John Svarlien's lively blank-verse translation reflects the wide range of styles and tones deployed throughout Horace's eighteen sermons or conversations, deftly reproducing their distinctive humor while tracking the poet's changing mannerisms and moods.
David Mankin's Introduction offers a brief account of the political upheavals in which Horace participated as well as the social setting in which his Satires were produced, and points up hallmarks of the poet's distinctive brand of satire. His detailed commentary offers a behind-the-scenes look at Roman society and an often between-the-lines examination of a key work of one of Rome's sharpest observers.
Brimming with notes, commentaries, essays and texts in translation, this book succeeds in its mission to help the student understand the history of Latin's modern scholarly reception.
Focusing on the linguistic difficulties and problems of usage, and examining aspects of meter and style necessary for poetry appreciation, the commentary places each selection in its own historical context then using essays and critical excerpt, the genre's most salient features are elucidated to provide a further understanding of its place in history.
Extremely student friendly, this stands well both as a companion to Latin Erotic Elegy and in its own right as an invaluable fund of knowledge for any Latin literature scholar.
Understanding what it means to listen from both medieval and modern perspectives can challenge, so this book argues, the specular logic informing a long satirical tradition that casts the noisy speaking woman as the nemesis who confirms the social authority of the erudite man. Discerning the acoustic preoccupations of the gossips’ circle inevitably hovering behind the shrew, Avid Ears explains why the threat posed by a woman talking back to a man is only exceeded by that of a woman speaking to other women. The first book-length study to use sound studies to explore how gender registers in the medieval literary soundscape, Avid Ears attunes critics to how and what we hear when women speak in literature.
Rüdiger Campe (Yale University, New Haven CT)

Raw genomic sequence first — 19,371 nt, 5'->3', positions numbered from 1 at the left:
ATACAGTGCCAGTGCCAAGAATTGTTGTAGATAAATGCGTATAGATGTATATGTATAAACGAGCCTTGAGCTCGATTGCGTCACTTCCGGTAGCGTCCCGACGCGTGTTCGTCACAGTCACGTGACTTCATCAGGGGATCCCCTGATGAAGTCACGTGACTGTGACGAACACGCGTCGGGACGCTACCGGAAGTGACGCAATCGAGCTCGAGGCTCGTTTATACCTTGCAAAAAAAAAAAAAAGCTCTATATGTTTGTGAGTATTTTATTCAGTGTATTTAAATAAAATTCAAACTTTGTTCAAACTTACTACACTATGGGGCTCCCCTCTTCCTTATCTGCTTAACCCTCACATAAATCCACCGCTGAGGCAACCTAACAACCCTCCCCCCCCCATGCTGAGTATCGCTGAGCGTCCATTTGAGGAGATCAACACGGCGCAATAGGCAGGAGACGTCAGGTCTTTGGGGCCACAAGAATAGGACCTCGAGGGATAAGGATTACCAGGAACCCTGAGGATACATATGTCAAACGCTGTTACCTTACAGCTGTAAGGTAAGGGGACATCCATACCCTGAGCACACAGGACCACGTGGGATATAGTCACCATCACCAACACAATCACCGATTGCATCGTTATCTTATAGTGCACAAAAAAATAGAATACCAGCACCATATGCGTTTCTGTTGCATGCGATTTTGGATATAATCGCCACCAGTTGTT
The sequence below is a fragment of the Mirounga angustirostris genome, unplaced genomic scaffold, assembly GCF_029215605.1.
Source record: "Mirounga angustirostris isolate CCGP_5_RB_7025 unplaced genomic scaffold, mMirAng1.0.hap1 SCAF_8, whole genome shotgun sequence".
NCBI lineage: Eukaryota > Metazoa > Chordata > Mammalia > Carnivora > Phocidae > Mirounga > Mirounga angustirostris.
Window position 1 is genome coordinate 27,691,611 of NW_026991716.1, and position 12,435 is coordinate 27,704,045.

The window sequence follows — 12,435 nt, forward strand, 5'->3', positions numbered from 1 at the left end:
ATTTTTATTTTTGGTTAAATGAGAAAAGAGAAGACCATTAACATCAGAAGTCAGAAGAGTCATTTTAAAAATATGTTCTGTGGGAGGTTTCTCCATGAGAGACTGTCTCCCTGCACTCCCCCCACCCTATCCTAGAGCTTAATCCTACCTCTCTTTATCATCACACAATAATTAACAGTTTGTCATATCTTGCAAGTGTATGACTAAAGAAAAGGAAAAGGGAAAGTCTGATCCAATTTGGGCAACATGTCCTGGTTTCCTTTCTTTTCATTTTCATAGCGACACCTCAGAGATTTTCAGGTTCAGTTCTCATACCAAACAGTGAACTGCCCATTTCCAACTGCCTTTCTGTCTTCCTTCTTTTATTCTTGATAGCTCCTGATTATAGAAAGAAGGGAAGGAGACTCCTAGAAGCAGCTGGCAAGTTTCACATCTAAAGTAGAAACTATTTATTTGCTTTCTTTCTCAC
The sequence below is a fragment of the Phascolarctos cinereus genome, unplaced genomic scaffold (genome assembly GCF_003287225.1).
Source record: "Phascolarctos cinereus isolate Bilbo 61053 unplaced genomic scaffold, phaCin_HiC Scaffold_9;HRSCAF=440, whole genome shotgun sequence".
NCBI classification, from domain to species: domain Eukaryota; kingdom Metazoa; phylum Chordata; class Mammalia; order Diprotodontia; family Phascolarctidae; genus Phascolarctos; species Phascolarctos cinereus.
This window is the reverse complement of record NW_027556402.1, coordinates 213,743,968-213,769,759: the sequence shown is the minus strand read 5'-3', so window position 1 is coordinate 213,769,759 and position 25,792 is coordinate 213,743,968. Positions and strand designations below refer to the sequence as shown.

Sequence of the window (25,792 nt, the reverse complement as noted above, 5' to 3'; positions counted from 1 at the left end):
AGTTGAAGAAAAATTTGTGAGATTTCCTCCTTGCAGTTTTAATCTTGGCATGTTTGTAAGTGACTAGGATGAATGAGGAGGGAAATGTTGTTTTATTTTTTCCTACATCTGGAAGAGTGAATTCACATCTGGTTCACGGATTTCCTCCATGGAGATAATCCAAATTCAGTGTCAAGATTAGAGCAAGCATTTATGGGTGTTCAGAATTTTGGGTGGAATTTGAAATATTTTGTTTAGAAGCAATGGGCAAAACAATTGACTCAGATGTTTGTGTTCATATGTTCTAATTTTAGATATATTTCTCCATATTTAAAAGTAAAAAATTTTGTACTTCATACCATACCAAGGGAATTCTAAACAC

Karen S. Feldman (University of California, Berkeley)
Eva Geulen (Zentrum für Literatur- und Kulturforschung, Berlin)
Rüdiger Görner (Queen Mary, University of London)
Barbara Hahn (Vanderbilt University)
Daniel Heller-Roazen (Princeton University)
Helmut Müller-Sievers (University of Colorado at Boulder)
William Rasch (Indiana University, Bloomington)
Joseph Vogl (Humboldt University, Berlin)
Elisabeth Weber (University of California, Santa Barbara)
The series accepts monographs and edited volumes, if they systematically approach a specific topic and show a high level of coherence and focus.
Please submit an abstract and table of contents with narrative description of each chapter (4–5 pages total, single-spaced) as well as a CV along with the complete manuscript.
Only complete manuscripts can be evaluated. In exceptional cases, abstracts or outlines can be submitted to discuss the general fit of a book with the series’ editors. Please understand that a final commitment for publication can only be reached on the basis of a complete manuscript.
Manuscripts should have a minimum length of circa 200 pages (approximately 500,000 characters including spaces).
Please submit your abstract, table of contents, and CV as one file; the complete manuscript as a second file to Dr. Myrto Aspioti: firstname.lastname@example.org.
This volume emphasizes Brooks’s political legacy and his masterful use of parody and satire to craft sophisticated political critiques of dominant culture. Contributors illustrate in a practical and accessible way how to explore how comedic films and television series can employ parody and satire not just to mock generic conventions, but also dominant political ideologies. Scholars of media, film, pop culture, political science, and communication studies will find this volume especially useful.